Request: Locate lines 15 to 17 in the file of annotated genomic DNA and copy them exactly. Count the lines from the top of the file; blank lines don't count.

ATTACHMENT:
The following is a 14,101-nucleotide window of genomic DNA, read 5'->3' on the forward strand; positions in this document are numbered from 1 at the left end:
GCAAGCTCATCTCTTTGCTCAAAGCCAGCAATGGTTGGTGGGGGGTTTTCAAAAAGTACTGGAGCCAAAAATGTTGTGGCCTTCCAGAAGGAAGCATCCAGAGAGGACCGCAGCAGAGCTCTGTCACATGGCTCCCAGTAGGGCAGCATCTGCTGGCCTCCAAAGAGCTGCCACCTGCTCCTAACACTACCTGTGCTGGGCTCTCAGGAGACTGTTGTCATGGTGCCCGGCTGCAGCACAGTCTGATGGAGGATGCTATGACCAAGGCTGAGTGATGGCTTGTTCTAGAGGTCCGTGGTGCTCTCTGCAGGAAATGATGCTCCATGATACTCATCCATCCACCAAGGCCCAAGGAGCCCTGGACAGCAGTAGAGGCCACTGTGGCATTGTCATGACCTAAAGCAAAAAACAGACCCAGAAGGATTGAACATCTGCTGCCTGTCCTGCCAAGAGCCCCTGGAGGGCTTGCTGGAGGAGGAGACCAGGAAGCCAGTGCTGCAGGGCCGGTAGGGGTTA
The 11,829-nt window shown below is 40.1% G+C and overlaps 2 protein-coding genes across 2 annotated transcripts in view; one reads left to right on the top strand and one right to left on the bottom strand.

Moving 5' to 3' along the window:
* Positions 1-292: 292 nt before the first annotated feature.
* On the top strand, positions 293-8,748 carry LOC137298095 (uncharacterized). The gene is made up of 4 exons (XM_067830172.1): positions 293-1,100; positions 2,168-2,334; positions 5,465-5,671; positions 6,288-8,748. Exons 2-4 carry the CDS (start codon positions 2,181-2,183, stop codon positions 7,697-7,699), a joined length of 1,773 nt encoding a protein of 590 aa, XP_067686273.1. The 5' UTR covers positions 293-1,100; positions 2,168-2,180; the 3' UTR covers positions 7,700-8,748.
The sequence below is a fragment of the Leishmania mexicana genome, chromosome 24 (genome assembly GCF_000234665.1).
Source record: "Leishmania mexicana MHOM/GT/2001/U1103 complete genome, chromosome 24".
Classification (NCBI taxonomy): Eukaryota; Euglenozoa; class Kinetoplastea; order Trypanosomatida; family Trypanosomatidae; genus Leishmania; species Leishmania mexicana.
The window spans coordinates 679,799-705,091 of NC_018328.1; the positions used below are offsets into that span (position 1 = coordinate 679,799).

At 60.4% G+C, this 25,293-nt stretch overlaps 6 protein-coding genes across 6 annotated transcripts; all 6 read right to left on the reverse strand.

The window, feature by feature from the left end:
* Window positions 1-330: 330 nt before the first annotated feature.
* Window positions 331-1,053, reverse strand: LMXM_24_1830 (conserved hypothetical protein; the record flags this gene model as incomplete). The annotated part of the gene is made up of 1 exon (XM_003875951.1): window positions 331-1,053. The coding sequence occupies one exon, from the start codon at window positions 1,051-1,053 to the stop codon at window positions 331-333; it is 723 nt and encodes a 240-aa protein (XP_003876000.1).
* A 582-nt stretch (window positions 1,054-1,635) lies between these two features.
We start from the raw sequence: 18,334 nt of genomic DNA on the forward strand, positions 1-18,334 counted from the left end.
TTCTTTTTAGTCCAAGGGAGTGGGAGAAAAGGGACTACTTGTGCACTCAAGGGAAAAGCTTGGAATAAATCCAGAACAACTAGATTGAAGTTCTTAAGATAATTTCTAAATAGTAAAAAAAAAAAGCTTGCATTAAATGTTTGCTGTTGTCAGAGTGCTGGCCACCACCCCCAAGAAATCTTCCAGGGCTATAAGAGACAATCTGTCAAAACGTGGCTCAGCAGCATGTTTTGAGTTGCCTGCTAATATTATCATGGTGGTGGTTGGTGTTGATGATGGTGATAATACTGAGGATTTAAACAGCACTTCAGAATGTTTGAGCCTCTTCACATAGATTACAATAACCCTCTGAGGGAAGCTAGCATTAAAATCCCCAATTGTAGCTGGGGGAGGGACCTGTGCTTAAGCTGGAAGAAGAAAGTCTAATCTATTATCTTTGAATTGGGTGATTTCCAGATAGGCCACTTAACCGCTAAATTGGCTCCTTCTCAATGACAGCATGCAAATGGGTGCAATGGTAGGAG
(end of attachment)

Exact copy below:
* A 582-nt stretch (window positions 1,054-1,635) lies between these two features.
We start from the raw sequence: 18,334 nt of genomic DNA on the forward strand, positions 1-18,334 counted from the left end.
TTCTTTTTAGTCCAAGGGAGTGGGAGAAAAGGGACTACTTGTGCACTCAAGGGAAAAGCTTGGAATAAATCCAGAACAACTAGATTGAAGTTCTTAAGATAATTTCTAAATAGTAAAAAAAAAAAGCTTGCATTAAATGTTTGCTGTTGTCAGAGTGCTGGCCACCACCCCCAAGAAATCTTCCAGGGCTATAAGAGACAATCTGTCAAAACGTGGCTCAGCAGCATGTTTTGAGTTGCCTGCTAATATTATCATGGTGGTGGTTGGTGTTGATGATGGTGATAATACTGAGGATTTAAACAGCACTTCAGAATGTTTGAGCCTCTTCACATAGATTACAATAACCCTCTGAGGGAAGCTAGCATTAAAATCCCCAATTGTAGCTGGGGGAGGGACCTGTGCTTAAGCTGGAAGAAGAAAGTCTAATCTATTATCTTTGAATTGGGTGATTTCCAGATAGGCCACTTAACCGCTAAATTGGCTCCTTCTCAATGACAGCATGCAAATGGGTGCAATGGTAGGAG